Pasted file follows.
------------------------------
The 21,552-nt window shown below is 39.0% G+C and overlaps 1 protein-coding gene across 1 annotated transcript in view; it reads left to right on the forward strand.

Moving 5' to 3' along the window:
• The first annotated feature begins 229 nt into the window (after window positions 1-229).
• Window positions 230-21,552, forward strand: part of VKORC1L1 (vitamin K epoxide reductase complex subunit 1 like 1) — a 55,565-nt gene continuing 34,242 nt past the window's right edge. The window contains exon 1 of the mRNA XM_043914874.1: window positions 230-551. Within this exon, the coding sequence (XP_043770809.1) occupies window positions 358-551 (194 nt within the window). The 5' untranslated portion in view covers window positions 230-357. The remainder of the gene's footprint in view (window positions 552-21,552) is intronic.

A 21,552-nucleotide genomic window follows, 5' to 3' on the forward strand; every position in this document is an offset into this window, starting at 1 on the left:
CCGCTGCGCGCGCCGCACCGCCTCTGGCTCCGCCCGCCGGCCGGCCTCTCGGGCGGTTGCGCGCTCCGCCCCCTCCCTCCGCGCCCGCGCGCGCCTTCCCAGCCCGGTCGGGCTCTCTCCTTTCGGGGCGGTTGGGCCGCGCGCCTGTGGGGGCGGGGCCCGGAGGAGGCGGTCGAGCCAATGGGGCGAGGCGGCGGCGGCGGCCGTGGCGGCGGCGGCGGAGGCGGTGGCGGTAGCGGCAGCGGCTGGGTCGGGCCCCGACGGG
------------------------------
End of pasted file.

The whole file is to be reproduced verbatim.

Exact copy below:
The 21,552-nt window shown below is 39.0% G+C and overlaps 1 protein-coding gene across 1 annotated transcript in view; it reads left to right on the forward strand.

Moving 5' to 3' along the window:
• The first annotated feature begins 229 nt into the window (after window positions 1-229).
• Window positions 230-21,552, forward strand: part of VKORC1L1 (vitamin K epoxide reductase complex subunit 1 like 1) — a 55,565-nt gene continuing 34,242 nt past the window's right edge. The window contains exon 1 of the mRNA XM_043914874.1: window positions 230-551. Within this exon, the coding sequence (XP_043770809.1) occupies window positions 358-551 (194 nt within the window). The 5' untranslated portion in view covers window positions 230-357. The remainder of the gene's footprint in view (window positions 552-21,552) is intronic.

A 21,552-nucleotide genomic window follows, 5' to 3' on the forward strand; every position in this document is an offset into this window, starting at 1 on the left:
CCGCTGCGCGCGCCGCACCGCCTCTGGCTCCGCCCGCCGGCCGGCCTCTCGGGCGGTTGCGCGCTCCGCCCCCTCCCTCCGCGCCCGCGCGCGCCTTCCCAGCCCGGTCGGGCTCTCTCCTTTCGGGGCGGTTGGGCCGCGCGCCTGTGGGGGCGGGGCCCGGAGGAGGCGGTCGAGCCAATGGGGCGAGGCGGCGGCGGCGGCCGTGGCGGCGGCGGCGGAGGCGGTGGCGGTAGCGGCAGCGGCTGGGTCGGGCCCCGACGGG